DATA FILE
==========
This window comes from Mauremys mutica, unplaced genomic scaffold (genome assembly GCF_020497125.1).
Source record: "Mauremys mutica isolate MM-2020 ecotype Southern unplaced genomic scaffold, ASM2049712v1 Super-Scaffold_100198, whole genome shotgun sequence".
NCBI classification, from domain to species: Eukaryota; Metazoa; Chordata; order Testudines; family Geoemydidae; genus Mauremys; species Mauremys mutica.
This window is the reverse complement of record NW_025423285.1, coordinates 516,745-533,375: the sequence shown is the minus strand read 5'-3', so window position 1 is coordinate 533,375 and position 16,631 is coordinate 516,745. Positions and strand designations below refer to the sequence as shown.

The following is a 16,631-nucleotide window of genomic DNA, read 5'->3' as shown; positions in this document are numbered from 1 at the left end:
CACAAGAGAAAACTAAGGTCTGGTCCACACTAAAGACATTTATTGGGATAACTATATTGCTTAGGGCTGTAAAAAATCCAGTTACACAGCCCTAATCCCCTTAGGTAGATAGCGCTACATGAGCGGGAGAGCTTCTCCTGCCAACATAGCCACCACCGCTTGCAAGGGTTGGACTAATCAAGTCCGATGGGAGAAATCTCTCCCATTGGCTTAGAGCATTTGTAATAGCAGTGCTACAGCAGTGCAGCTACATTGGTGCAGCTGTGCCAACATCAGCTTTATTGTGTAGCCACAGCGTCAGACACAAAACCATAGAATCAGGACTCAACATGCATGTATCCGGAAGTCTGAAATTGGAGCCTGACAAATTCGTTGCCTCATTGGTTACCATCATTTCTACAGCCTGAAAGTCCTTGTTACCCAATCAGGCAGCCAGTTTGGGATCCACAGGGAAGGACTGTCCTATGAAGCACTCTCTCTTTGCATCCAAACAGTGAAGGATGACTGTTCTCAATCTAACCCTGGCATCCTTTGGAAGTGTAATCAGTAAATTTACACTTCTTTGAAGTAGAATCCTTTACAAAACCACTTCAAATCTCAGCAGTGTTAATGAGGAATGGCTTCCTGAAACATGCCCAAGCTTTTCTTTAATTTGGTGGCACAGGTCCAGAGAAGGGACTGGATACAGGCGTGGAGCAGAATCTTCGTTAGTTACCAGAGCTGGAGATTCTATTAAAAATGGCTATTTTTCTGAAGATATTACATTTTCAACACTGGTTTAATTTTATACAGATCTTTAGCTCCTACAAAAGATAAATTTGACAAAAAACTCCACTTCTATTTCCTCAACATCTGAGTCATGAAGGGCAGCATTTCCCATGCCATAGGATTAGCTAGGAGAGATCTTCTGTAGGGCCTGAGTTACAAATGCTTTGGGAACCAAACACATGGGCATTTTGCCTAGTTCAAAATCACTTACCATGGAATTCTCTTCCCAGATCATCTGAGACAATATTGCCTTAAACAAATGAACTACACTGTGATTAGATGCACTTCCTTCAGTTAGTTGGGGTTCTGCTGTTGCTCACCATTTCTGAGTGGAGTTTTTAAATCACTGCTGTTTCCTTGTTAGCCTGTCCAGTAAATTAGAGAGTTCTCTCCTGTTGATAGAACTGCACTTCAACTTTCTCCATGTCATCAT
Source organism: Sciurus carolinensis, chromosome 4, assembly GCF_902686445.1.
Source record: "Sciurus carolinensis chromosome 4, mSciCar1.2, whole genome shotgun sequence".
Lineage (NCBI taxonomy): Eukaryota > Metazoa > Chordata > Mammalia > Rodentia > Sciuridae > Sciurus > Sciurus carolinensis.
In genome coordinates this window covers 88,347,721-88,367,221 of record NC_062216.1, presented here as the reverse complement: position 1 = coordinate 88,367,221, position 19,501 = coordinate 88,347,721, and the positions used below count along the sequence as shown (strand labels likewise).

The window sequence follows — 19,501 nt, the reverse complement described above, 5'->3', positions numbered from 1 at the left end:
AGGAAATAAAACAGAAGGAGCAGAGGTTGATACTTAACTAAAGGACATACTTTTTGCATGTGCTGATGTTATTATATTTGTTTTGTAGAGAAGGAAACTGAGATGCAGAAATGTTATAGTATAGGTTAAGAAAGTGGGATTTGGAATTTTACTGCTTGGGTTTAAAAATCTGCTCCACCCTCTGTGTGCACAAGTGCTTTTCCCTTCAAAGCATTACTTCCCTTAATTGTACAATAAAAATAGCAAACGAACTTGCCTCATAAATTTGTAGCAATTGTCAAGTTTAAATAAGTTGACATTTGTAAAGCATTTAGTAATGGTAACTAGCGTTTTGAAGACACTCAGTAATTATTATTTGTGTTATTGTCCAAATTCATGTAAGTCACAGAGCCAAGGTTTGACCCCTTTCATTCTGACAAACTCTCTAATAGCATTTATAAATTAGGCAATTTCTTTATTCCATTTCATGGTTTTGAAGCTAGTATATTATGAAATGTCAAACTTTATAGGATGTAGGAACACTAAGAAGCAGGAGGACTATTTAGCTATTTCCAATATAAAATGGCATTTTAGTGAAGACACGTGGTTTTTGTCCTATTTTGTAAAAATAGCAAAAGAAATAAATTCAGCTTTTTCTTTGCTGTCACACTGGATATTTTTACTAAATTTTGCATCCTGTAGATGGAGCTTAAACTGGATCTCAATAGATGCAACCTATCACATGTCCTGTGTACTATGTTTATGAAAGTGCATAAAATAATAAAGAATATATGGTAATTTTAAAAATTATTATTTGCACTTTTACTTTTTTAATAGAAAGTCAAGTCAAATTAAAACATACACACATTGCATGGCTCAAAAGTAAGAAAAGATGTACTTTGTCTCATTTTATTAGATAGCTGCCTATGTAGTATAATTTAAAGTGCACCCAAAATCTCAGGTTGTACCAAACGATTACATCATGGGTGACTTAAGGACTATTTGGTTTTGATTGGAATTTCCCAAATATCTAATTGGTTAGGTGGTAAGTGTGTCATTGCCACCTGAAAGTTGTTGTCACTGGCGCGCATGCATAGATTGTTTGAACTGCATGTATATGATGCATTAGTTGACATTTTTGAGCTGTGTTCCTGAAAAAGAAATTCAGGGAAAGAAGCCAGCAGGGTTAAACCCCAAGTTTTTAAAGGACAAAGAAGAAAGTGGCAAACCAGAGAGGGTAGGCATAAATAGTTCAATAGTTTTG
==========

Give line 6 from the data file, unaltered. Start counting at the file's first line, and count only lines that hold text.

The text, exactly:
CACAAGAGAAAACTAAGGTCTGGTCCACACTAAAGACATTTATTGGGATAACTATATTGCTTAGGGCTGTAAAAAATCCAGTTACACAGCCCTAATCCCCTTAGGTAGATAGCGCTACATGAGCGGGAGAGCTTCTCCTGCCAACATAGCCACCACCGCTTGCAAGGGTTGGACTAATCAAGTCCGATGGGAGAAATCTCTCCCATTGGCTTAGAGCATTTGTAATAGCAGTGCTACAGCAGTGCAGCTACATTGGTGCAGCTGTGCCAACATCAGCTTTATTGTGTAGCCACAGCGTCAGACACAAAACCATAGAATCAGGACTCAACATGCATGTATCCGGAAGTCTGAAATTGGAGCCTGACAAATTCGTTGCCTCATTGGTTACCATCATTTCTACAGCCTGAAAGTCCTTGTTACCCAATCAGGCAGCCAGTTTGGGATCCACAGGGAAGGACTGTCCTATGAAGCACTCTCTCTTTGCATCCAAACAGTGAAGGATGACTGTTCTCAATCTAACCCTGGCATCCTTTGGAAGTGTAATCAGTAAATTTACACTTCTTTGAAGTAGAATCCTTTACAAAACCACTTCAAATCTCAGCAGTGTTAATGAGGAATGGCTTCCTGAAACATGCCCAAGCTTTTCTTTAATTTGGTGGCACAGGTCCAGAGAAGGGACTGGATACAGGCGTGGAGCAGAATCTTCGTTAGTTACCAGAGCTGGAGATTCTATTAAAAATGGCTATTTTTCTGAAGATATTACATTTTCAACACTGGTTTAATTTTATACAGATCTTTAGCTCCTACAAAAGATAAATTTGACAAAAAACTCCACTTCTATTTCCTCAACATCTGAGTCATGAAGGGCAGCATTTCCCATGCCATAGGATTAGCTAGGAGAGATCTTCTGTAGGGCCTGAGTTACAAATGCTTTGGGAACCAAACACATGGGCATTTTGCCTAGTTCAAAATCACTTACCATGGAATTCTCTTCCCAGATCATCTGAGACAATATTGCCTTAAACAAATGAACTACACTGTGATTAGATGCACTTCCTTCAGTTAGTTGGGGTTCTGCTGTTGCTCACCATTTCTGAGTGGAGTTTTTAAATCACTGCTGTTTCCTTGTTAGCCTGTCCAGTAAATTAGAGAGTTCTCTCCTGTTGATAGAACTGCACTTCAACTTTCTCCATGTCATCAT